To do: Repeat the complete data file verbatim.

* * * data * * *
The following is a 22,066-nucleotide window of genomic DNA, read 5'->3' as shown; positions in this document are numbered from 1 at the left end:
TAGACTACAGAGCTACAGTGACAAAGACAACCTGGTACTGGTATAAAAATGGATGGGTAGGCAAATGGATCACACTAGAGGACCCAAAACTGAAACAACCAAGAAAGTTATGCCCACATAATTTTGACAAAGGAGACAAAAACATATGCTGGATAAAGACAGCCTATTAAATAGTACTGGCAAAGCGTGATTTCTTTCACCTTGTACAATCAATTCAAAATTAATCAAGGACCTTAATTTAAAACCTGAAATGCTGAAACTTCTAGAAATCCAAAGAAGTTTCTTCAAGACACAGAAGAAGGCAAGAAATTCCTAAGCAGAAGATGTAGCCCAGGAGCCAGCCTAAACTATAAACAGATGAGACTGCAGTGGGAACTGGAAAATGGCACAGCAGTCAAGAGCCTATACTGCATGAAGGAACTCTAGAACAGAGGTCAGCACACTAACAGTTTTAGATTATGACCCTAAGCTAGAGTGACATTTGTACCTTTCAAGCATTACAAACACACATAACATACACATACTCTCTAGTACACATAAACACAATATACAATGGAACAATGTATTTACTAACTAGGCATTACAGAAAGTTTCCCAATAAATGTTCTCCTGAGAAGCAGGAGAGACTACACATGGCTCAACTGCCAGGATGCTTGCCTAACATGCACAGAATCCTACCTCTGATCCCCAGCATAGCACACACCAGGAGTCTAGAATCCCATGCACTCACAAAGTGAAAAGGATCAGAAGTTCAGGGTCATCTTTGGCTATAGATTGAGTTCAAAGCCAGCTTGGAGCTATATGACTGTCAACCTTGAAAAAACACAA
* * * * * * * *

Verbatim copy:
The following is a 22,066-nucleotide window of genomic DNA, read 5'->3' as shown; positions in this document are numbered from 1 at the left end:
TAGACTACAGAGCTACAGTGACAAAGACAACCTGGTACTGGTATAAAAATGGATGGGTAGGCAAATGGATCACACTAGAGGACCCAAAACTGAAACAACCAAGAAAGTTATGCCCACATAATTTTGACAAAGGAGACAAAAACATATGCTGGATAAAGACAGCCTATTAAATAGTACTGGCAAAGCGTGATTTCTTTCACCTTGTACAATCAATTCAAAATTAATCAAGGACCTTAATTTAAAACCTGAAATGCTGAAACTTCTAGAAATCCAAAGAAGTTTCTTCAAGACACAGAAGAAGGCAAGAAATTCCTAAGCAGAAGATGTAGCCCAGGAGCCAGCCTAAACTATAAACAGATGAGACTGCAGTGGGAACTGGAAAATGGCACAGCAGTCAAGAGCCTATACTGCATGAAGGAACTCTAGAACAGAGGTCAGCACACTAACAGTTTTAGATTATGACCCTAAGCTAGAGTGACATTTGTACCTTTCAAGCATTACAAACACACATAACATACACATACTCTCTAGTACACATAAACACAATATACAATGGAACAATGTATTTACTAACTAGGCATTACAGAAAGTTTCCCAATAAATGTTCTCCTGAGAAGCAGGAGAGACTACACATGGCTCAACTGCCAGGATGCTTGCCTAACATGCACAGAATCCTACCTCTGATCCCCAGCATAGCACACACCAGGAGTCTAGAATCCCATGCACTCACAAAGTGAAAAGGATCAGAAGTTCAGGGTCATCTTTGGCTATAGATTGAGTTCAAAGCCAGCTTGGAGCTATATGACTGTCAACCTTGAAAAAACACAA